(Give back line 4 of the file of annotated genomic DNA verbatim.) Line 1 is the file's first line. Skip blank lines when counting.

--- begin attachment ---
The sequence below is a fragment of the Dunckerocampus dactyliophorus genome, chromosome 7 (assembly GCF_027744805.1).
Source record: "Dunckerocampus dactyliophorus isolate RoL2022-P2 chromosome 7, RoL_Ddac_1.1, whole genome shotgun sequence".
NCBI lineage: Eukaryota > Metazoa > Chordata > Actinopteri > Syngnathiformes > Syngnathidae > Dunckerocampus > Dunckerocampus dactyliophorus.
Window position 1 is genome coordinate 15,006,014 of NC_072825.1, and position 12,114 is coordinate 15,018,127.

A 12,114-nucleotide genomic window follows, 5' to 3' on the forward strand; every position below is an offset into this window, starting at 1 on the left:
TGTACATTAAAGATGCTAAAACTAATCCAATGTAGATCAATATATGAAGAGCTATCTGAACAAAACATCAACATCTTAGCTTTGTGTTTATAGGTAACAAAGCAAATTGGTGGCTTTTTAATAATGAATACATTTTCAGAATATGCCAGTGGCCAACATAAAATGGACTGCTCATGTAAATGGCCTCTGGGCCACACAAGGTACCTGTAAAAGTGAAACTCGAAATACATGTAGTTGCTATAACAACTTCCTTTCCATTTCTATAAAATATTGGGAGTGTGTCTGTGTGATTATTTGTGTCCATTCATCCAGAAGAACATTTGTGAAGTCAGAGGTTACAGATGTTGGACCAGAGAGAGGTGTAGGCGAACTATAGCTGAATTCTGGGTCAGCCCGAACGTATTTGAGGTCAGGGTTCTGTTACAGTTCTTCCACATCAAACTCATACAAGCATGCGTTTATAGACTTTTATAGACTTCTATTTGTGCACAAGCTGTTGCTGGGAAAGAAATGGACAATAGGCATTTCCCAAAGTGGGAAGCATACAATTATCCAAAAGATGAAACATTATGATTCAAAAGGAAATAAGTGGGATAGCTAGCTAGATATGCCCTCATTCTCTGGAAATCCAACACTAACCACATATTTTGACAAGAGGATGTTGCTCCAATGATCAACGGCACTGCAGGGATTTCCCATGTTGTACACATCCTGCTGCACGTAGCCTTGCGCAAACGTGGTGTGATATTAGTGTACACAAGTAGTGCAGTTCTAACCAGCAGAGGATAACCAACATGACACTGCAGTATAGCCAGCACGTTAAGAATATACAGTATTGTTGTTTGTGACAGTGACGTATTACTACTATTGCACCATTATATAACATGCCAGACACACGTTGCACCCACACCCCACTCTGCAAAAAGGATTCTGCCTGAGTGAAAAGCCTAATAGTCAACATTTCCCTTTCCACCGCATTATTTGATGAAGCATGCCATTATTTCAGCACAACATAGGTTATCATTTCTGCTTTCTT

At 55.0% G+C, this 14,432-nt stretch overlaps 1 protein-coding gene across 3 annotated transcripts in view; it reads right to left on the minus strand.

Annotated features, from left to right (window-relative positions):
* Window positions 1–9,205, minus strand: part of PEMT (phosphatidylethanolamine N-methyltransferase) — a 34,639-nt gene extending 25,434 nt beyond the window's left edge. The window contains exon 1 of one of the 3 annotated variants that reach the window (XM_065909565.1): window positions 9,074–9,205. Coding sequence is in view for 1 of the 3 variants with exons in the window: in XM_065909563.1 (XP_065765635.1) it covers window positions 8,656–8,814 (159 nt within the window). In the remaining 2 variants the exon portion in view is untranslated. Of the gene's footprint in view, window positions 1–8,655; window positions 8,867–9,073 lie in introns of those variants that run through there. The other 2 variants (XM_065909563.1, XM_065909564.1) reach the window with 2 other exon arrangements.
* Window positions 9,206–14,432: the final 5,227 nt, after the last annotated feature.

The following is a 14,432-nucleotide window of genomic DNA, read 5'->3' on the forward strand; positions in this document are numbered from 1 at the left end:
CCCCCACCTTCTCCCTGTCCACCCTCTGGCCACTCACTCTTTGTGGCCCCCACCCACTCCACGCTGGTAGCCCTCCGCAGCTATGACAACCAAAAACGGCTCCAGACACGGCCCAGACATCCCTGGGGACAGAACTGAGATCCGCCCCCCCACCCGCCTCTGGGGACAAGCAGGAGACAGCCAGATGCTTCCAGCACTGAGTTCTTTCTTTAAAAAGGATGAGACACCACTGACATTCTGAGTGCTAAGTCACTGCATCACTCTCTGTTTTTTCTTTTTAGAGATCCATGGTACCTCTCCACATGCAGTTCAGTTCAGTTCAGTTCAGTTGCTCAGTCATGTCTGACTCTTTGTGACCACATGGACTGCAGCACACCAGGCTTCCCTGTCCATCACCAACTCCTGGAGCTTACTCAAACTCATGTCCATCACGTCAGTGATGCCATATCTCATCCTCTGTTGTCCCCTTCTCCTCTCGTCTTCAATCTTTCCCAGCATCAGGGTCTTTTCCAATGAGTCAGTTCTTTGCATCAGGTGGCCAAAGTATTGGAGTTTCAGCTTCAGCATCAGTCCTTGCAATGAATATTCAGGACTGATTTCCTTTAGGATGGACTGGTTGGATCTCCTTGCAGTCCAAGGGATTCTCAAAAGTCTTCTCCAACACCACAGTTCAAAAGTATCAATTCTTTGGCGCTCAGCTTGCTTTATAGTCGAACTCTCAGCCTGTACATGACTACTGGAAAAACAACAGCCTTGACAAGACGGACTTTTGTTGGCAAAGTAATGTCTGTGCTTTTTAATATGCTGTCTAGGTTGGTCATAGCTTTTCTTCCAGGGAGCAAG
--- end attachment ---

Window position 1 is genome coordinate 15,006,014 of NC_072825.1, and position 12,114 is coordinate 15,018,127.